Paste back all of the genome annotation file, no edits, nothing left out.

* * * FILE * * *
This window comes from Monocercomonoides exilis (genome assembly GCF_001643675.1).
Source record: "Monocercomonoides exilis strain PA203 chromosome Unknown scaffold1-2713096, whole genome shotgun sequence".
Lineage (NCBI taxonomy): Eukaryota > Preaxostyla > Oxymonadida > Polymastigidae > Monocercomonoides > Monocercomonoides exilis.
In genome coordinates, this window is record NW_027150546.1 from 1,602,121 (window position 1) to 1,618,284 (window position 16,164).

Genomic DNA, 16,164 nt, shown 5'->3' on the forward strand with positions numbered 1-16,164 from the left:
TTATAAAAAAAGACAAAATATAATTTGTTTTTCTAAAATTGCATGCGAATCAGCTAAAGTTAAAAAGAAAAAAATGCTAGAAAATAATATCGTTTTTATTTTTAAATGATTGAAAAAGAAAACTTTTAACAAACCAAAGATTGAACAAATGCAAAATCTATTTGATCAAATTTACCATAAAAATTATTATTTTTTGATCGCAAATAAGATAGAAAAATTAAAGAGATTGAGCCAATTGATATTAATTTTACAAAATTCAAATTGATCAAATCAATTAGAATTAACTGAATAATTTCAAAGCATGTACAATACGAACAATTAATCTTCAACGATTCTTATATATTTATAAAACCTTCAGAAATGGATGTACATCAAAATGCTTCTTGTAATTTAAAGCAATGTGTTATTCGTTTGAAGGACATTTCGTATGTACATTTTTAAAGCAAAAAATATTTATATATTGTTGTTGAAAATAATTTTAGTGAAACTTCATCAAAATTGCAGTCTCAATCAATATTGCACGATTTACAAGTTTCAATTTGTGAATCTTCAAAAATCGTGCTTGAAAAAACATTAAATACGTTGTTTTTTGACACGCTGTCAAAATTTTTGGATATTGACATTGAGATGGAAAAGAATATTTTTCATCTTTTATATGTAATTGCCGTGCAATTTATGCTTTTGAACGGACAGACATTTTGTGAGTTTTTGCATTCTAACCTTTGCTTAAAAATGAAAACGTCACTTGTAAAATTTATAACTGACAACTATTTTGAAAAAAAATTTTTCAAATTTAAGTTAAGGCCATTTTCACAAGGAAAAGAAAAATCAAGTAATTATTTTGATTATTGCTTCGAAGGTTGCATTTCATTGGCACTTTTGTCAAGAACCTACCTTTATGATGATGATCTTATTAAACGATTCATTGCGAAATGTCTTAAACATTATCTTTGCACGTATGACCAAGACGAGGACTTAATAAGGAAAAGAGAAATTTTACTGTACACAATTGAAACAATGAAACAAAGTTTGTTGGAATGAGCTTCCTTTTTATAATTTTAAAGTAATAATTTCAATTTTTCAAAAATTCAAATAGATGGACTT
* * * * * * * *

This window comes from Monocercomonoides exilis (genome assembly GCF_001643675.1).
Source record: "Monocercomonoides exilis strain PA203 chromosome Unknown scaffold1-2713096, whole genome shotgun sequence".
Lineage (NCBI taxonomy): Eukaryota > Preaxostyla > Oxymonadida > Polymastigidae > Monocercomonoides > Monocercomonoides exilis.
In genome coordinates, this window is record NW_027150546.1 from 1,602,121 (window position 1) to 1,618,284 (window position 16,164).

Genomic DNA, 16,164 nt, shown 5'->3' on the forward strand with positions numbered 1-16,164 from the left:
TTATAAAAAAAGACAAAATATAATTTGTTTTTCTAAAATTGCATGCGAATCAGCTAAAGTTAAAAAGAAAAAAATGCTAGAAAATAATATCGTTTTTATTTTTAAATGATTGAAAAAGAAAACTTTTAACAAACCAAAGATTGAACAAATGCAAAATCTATTTGATCAAATTTACCATAAAAATTATTATTTTTTGATCGCAAATAAGATAGAAAAATTAAAGAGATTGAGCCAATTGATATTAATTTTACAAAATTCAAATTGATCAAATCAATTAGAATTAACTGAATAATTTCAAAGCATGTACAATACGAACAATTAATCTTCAACGATTCTTATATATTTATAAAACCTTCAGAAATGGATGTACATCAAAATGCTTCTTGTAATTTAAAGCAATGTGTTATTCGTTTGAAGGACATTTCGTATGTACATTTTTAAAGCAAAAAATATTTATATATTGTTGTTGAAAATAATTTTAGTGAAACTTCATCAAAATTGCAGTCTCAATCAATATTGCACGATTTACAAGTTTCAATTTGTGAATCTTCAAAAATCGTGCTTGAAAAAACATTAAATACGTTGTTTTTTGACACGCTGTCAAAATTTTTGGATATTGACATTGAGATGGAAAAGAATATTTTTCATCTTTTATATGTAATTGCCGTGCAATTTATGCTTTTGAACGGACAGACATTTTGTGAGTTTTTGCATTCTAACCTTTGCTTAAAAATGAAAACGTCACTTGTAAAATTTATAACTGACAACTATTTTGAAAAAAAATTTTTCAAATTTAAGTTAAGGCCATTTTCACAAGGAAAAGAAAAATCAAGTAATTATTTTGATTATTGCTTCGAAGGTTGCATTTCATTGGCACTTTTGTCAAGAACCTACCTTTATGATGATGATCTTATTAAACGATTCATTGCGAAATGTCTTAAACATTATCTTTGCACGTATGACCAAGACGAGGACTTAATAAGGAAAAGAGAAATTTTACTGTACACAATTGAAACAATGAAACAAAGTTTGTTGGAATGAGCTTCCTTTTTATAATTTTAAAGTAATAATTTCAATTTTTCAAAAATTCAAATAGATGGACTT